Your internet service can connect you to the outside world a couple different ways. One is via an Ethernet cable (think of the traditional desk top computer), another is through a WiFi router (what your cell phone, tablet, smart TV, etc. will detect). The WiFi router allows the internet to connect to devices without a physical connection. So, the long and short of it – you can have internet without WiFi, but you cannot have WiFi without internet.

I think our confusion began when we started using the term WiFi synonymously with access to the internet. Most of us associate WiFi with ‘free internet’ when we are out and about rather than what it really is - a portal to the internet. So, I’m not surprised at all that we have a generation confused by the terms.

Having said that, it can be difficult to differentiate between your internet being ‘down’ and your WiFi ‘acting up’. If you have a desktop or other device connected to the Ethernet cable (the wire coming out of the wall) it is easy to test. If that device is working – the problem is likely with your WiFi connection. If you do not have a wired device, you can start the troubleshooting process by going to your router, unplugging it, waiting five seconds, and then plugging it back in. I’m not an expert, and I know it seems cliché, but the bottom line is, almost all home WiFi issues can be resolved by resetting the router. If that doesn’t work, give us a call and we will be glad to assist you with it!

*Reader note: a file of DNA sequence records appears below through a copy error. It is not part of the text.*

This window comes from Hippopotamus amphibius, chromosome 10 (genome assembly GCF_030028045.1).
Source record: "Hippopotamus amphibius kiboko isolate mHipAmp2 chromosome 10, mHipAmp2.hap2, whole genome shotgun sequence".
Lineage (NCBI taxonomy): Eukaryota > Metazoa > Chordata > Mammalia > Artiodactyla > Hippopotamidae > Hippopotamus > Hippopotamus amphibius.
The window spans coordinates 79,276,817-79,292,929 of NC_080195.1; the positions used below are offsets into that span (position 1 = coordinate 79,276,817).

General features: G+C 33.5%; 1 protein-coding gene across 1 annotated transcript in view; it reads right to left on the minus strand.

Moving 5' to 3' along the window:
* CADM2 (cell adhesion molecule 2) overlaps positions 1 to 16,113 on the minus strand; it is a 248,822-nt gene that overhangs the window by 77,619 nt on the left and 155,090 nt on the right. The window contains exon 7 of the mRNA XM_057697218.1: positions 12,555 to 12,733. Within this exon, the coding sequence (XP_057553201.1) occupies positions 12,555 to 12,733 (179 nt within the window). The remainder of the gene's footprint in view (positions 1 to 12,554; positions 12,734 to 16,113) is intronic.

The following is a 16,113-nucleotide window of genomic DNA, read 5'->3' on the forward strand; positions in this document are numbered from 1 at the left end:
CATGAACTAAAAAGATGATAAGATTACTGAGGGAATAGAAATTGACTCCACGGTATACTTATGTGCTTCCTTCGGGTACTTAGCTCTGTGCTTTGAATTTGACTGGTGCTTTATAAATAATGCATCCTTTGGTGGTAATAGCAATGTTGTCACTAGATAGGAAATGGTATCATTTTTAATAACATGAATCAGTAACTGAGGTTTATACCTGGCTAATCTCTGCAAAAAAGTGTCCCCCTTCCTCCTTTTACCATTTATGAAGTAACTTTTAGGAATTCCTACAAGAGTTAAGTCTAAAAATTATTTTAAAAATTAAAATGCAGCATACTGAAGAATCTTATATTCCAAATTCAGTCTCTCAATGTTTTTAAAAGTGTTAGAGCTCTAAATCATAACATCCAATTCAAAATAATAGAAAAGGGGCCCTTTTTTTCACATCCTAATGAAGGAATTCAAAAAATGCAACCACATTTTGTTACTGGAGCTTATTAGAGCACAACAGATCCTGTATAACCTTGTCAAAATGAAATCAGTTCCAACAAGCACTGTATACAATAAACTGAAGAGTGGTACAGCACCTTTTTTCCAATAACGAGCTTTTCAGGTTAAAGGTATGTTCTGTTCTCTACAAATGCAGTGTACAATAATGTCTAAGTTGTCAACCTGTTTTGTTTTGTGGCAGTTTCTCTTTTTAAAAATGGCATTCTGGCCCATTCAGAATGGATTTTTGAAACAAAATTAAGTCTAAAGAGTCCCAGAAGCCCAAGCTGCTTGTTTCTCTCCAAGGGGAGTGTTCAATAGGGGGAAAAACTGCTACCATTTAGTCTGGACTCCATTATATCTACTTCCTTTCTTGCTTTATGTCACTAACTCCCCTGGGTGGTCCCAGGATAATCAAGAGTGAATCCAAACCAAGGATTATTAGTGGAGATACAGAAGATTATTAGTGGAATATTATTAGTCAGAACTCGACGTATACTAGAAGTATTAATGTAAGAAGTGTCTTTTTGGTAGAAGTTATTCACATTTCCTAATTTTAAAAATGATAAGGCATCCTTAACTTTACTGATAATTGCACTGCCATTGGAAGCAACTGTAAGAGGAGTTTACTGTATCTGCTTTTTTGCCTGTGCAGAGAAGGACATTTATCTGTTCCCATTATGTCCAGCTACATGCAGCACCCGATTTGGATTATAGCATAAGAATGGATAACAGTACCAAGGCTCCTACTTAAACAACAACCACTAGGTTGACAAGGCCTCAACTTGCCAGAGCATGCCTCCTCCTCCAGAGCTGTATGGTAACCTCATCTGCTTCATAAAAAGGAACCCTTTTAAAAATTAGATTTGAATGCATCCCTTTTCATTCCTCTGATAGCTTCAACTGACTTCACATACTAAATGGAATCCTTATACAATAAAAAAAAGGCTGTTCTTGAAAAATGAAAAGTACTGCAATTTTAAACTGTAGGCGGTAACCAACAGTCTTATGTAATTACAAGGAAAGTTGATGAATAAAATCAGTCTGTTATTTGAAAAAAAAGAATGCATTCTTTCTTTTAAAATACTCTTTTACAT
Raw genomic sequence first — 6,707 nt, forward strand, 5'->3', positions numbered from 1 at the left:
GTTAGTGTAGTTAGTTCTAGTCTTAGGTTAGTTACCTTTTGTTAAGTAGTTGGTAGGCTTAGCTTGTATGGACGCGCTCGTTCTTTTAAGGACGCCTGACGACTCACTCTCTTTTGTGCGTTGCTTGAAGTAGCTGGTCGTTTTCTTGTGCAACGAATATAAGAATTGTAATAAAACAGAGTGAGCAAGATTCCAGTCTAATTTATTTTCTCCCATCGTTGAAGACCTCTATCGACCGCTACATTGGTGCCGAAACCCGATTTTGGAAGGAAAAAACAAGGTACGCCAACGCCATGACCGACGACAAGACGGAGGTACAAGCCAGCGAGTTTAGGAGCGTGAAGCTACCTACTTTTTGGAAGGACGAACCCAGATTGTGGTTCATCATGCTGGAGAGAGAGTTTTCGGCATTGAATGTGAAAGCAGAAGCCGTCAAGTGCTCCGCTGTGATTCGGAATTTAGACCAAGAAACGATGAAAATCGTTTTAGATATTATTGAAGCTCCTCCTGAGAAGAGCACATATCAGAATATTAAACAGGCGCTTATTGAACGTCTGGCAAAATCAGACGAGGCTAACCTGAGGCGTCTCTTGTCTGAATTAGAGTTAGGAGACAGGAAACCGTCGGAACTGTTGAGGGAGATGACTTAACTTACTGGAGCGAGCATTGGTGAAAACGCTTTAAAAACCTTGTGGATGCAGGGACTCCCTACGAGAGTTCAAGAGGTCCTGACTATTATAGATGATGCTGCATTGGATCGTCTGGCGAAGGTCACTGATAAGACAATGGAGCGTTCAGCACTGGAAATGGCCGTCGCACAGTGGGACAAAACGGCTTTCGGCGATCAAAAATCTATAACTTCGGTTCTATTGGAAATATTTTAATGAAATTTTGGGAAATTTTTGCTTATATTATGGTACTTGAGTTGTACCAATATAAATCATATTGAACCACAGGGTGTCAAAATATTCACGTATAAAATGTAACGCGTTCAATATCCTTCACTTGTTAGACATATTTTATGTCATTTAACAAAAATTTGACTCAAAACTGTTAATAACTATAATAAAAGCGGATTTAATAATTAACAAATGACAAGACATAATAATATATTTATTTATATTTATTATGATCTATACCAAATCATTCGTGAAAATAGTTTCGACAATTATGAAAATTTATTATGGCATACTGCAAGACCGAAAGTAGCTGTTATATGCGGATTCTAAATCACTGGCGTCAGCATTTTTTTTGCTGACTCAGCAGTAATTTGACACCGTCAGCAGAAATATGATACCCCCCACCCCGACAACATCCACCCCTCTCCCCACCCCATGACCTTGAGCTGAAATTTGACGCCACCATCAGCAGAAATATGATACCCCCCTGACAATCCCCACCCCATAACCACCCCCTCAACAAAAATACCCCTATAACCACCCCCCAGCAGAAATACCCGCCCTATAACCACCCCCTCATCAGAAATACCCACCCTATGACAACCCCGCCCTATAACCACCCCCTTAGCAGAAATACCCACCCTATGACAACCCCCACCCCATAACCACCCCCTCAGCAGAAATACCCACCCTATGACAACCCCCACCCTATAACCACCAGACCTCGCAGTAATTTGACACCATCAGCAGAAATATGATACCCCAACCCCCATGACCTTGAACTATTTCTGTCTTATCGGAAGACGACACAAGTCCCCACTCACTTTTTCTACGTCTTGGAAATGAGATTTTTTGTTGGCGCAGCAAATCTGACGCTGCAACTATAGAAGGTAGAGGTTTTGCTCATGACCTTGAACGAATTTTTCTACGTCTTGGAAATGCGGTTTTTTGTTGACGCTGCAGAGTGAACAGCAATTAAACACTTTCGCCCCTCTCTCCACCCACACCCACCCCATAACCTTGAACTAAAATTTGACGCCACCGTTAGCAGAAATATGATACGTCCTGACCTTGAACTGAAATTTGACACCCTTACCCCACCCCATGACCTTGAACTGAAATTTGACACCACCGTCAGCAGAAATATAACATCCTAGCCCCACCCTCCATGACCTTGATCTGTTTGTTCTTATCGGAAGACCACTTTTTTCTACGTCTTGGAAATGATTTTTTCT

The other issue I frequently hear, is the WiFi is too slow. Something important to keep in mind is that WiFi is essentially sharing your internet with multiple devices. If I have a garden hose hooked up to the spicket outside my house, it will do a great job getting water from the house to my flowers. However, if I connect a splitter hose to that same spicket, no additional water is going to come out – it is still the same amount of water, only now it is being divided amongst two hoses – essentially cutting the amount of water in half. Your internet connection is virtually the same concept. The same amount of internet is coming out of your router regardless of how many devices you connect. So, if you have one device, you are getting all of it. If you have two, you get half, three is one-third, etc. While this isn’t the exact science, I’m sure you get the picture. It basically boils down to the only way to get more ‘juice’ to each device is to increase your bandwidth (internet speed).

So, to wrap this up and answer my son’s question – the only cost for WiFi is how much you choose to spend on your router. (This might be a topic for a later discussion – but keep in the back of your mind that not all routers were created equal. You would be best served by doing some research on which one will fit best with your home.) To take this a step further, your internet costs will vary greatly from providers, type, speed, and location. My motherly advice to anyone looking at internet services, take your time, evaluate how many devices will be using the service, and ask a lot of questions. ISPs like BVTC are more than happy to walk you through the process and help you find the best solution for your needs and your budget.